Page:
Report from Le Mans, part III

Posted 2010-06-14 in Car

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When leaving Le Mans after the race, it’s like a piece of you goes missing. I definitely understand all the fans coming from far away to share the experience. 238,150 motorsport enthusiasts were in place for the 78th installment of the 25 Heures du Mans since 1923.  It’s an amazing experience and 24 hours is far longer than you actually think. It’s comparable to 13 consecutive Grand Prix! And there a four different classes of cars on the track going at it at their own pace. The flat out Audis and Peugeots dominate and there’s a considerable difference in speed down to the LMP2 class, however, then there are two GT classes as well: GT1 and GT2 consisting of an Aston Martin, a Lamborghini, Ford GTs, a Saleen, BMWs, a Jaguar, Corvettes, Porsches and Ferraris. In other words, if you’re racing, there are another 55 cars on the track going at different speed that you have to look out for. Some are faster, some are slower so the level of concentration is unbelievable.

In endurance racing it’s not about who is the fastest really, but who can be the most consistent and reliable. The amount of different cars on the track also means that you rarely get to choose the perfect racing line. Either you’re overtaking someone or being overtaken so it’s a constant battle of keeping the car planted while going as fast as possible and, at the same time, keeping it out of the way of the others. I have an immense admiration for the drivers and teams that go through this as it’s one of the most grueling tasks you can get yourself into.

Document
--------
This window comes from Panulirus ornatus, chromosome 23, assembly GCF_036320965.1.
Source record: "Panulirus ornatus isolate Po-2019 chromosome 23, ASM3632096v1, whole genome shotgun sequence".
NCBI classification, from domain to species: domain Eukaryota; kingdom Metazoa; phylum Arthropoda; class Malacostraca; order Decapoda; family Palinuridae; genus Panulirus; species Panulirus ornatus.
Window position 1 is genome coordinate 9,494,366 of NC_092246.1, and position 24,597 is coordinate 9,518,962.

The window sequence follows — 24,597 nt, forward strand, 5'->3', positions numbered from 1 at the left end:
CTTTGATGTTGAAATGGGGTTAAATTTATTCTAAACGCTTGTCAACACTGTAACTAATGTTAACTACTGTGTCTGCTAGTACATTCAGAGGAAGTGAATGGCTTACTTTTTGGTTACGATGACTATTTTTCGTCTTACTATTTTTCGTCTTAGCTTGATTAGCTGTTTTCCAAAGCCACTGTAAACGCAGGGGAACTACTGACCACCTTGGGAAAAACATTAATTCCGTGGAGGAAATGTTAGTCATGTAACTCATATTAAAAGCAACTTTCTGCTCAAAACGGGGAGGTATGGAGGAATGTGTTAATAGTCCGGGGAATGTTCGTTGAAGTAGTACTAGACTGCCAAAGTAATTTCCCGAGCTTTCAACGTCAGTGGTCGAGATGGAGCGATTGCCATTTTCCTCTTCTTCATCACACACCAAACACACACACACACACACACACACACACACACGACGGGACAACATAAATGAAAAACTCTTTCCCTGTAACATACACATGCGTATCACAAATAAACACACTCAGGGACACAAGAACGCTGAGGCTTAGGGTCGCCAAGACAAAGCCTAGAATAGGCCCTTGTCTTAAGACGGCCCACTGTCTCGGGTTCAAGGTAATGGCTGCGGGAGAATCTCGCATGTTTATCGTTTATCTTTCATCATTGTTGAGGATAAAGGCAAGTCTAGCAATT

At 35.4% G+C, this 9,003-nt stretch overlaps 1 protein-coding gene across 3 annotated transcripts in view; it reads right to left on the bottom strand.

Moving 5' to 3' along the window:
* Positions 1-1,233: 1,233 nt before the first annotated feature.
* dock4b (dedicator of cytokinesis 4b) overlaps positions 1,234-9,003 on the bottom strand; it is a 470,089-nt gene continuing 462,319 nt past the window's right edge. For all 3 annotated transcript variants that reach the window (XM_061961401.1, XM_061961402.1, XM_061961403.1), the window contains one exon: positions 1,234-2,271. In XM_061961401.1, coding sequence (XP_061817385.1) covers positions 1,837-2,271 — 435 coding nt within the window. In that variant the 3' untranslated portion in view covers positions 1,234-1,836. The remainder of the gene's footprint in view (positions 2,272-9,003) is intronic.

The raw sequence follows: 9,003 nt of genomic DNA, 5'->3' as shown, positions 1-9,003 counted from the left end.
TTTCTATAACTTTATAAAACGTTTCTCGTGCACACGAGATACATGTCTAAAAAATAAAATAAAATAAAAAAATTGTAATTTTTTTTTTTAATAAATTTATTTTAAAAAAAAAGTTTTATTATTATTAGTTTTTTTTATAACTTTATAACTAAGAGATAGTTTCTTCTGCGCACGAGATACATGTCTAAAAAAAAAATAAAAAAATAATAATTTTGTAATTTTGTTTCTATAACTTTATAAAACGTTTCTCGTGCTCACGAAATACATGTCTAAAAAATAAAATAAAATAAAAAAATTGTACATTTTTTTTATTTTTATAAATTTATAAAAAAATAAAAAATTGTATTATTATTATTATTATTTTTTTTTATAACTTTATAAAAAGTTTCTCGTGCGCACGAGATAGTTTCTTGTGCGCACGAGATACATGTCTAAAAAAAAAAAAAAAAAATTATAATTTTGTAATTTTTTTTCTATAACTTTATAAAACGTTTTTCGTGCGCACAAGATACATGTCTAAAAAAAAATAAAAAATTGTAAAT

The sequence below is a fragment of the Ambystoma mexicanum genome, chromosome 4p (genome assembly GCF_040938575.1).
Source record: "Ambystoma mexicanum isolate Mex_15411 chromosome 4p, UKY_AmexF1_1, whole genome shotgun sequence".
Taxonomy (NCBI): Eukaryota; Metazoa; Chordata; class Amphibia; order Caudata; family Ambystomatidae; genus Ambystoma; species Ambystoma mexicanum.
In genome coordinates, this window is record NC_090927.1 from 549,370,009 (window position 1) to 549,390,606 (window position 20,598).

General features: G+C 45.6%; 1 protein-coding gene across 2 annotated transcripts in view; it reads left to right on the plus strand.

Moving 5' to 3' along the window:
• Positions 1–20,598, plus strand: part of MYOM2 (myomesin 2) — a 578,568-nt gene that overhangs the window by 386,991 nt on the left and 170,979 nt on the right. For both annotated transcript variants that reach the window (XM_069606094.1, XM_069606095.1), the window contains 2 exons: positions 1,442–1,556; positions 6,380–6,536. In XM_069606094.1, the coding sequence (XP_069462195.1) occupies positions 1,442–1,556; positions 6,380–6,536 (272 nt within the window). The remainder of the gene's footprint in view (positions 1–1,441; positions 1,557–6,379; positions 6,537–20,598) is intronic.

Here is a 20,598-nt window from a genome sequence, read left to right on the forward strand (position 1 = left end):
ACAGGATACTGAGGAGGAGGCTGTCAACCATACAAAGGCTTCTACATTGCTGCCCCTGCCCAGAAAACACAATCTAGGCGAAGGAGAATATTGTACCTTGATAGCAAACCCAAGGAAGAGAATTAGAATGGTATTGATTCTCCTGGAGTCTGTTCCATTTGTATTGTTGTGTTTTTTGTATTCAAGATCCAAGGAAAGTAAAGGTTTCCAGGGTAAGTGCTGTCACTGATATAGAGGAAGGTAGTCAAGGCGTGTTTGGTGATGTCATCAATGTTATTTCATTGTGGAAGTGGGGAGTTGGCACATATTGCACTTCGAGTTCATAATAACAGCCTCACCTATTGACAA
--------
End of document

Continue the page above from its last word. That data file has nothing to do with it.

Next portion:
Another thing about Le Mans is the lack of women present. The ones that are here either work or have been dragged here by their motor mad boyfriends/husbands. There is also an immense amount of alcohol being ingested. When I was walking around at 4 am trying to get some night shots, most everyone I met was drunk out of their mind. I guess you have to drink yourself stupid if you live anywhere near the track as the roar of the cars can’t be explained. You can feel them going past, the sound is that incredible. Like vibrations in your chest. Absolutely fantastic. But it also makes it rather hard to sleep.

Along the track there are fans sleeping in whatever they brought with them, like sleeping bags, foldable chairs and someone had even brought out a cot and placed it on a hill, about 50 metres from the Dunlop esses. On my way to Arnage on foot to get some great shots, I ran in to obstacle after obstacle. Everywhere I tried to go, I was told to go back and around. Finally, I ended up at the Porsche curves instead. At 5 am I didn’t have much stamina left and I had probably walked, in excess of, 20 kms already. Next to me, in two foldable camping chairs, are what looks like  two large larvae in cocoons sleeping. I notice movement and one of the larvae is breaking out of its shell, looks around and reaches down into the cooler for a beer. This is a little after 5 am! Turns out that it was a Danish camp. No wonder then. The Danes really turn up in force. They have, at least that I noticed, two entire camping sites to themselves. A Danish journalist I spoke to estimated 50,000 Danes and I believe him. I could also tell by the trail of empty beer cans; they don’t sell Faxe Kondi anywhere but in Denmark.